As Reinhardt mentioned, this method isn’t always perfect. Sometimes players will change the direction of their embouchure motion at a particular point in their range. I will usually also do the same test, but have players slur from their starting pitch down large intervals. What I think should work to slur up an octave from their starting pitch should work exactly in the opposite direction to slur down. The incorrect embouchure motion direction should also similarly show you what doesn’t work.
Once I have worked out the general direction of a student’s embouchure motion I try to then work out how this particular student’s individual differences are going to change the details of how their embouchure motion will work best. Not everyone has an embouchure motion “track” that is straight up and down. Many players have a “track” that is angled to one side. Notice in my hypothetical example here that even though the imaginary track that the embouchure motion is going is generally up and down, it’s slightly angled so that the ascending motion is up and to the right of the diagram, and descending is down and to the left. The key point is that it’s functioning in a straight line, just angled to the side.
So at this stage I repeat Reinhardt’s “embouchure motion test” while asking the student to try angling their ascending embouchure motion to various degrees and on both sides. Listening for timbre and intonation I want to find the extreme ends on how this student can play with an embouchure motion to not just find what seems to be working, but again eliminating other possible ways before settling in. Then repeat for a descending slur. Again, what works to ascend should be the exact opposite to descend.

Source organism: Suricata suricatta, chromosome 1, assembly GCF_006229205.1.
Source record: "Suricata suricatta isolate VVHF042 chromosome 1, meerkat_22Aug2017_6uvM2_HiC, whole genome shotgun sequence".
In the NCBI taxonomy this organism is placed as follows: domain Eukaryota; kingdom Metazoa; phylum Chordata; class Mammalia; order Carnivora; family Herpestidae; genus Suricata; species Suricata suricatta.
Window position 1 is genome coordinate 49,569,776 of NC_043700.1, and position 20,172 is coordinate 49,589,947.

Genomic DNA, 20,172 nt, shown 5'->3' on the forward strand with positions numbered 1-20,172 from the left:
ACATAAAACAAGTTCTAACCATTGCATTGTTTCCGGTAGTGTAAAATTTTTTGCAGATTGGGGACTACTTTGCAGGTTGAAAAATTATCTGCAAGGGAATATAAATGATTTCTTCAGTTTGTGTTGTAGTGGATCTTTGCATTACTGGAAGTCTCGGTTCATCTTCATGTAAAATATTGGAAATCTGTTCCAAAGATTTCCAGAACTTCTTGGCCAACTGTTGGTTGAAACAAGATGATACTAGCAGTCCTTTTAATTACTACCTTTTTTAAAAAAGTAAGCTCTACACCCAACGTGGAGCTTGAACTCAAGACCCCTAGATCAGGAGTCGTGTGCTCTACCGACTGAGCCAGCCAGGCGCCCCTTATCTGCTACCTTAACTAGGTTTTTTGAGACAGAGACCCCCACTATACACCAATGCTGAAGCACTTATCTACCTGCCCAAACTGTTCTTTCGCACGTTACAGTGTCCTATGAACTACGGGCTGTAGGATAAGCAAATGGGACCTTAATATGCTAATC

Recently Rich Hanks posted about this on the Reinhardt Forum at the Trumpet Herald. Again, please remember that he is using Reinhardt’s definition of “pivot,” which is defined as the pushing and pulling of the mouthpiece and lips up and down along the teeth, not horn angle.
In general, there will be a direction where the pitch goes sharp and a direction where the pitch goes flat. Often, you can even get that on one note. While trying to hold a pitch steady for a long tone, for example, you can experiment with moving the horn up/down and left/right. Hopefully, you will notice patterns on that one note. Then see if that works the same over intervals.
By moving the horn angle around while the player is sustaining a single note you might notice certain intonation or timbre changes. For example, if the student’s pitch goes sharp when you move the horn angle towards the right, then this player might want to incorporate this angle change when ascending and move towards the left to descend. With some students I may recommend they not worry about their horn angle for a while, depending on how they already play and what sort of things we decide should be priorities. However, while doing a little of this experimenting I will also sometimes make their embouchure motion for them while they’re trying to sustain a single pitch. If I push a student’s mouthpiece and lips together up towards the nose and the pitch drops, then this helps provide additional support that this student’s general embouchure motion should be down to ascend. Sometimes you can even make a student slur a partial up or down this way. Here’s a video that shows me experimenting with one student this way.
Gradually, through this combination of experimentation, a pattern will hopefully emerge that all points towards a specific embouchure motion that works best for a particular student. Sometimes it takes weeks to work out the kinks, but other times it will be obvious pretty quickly.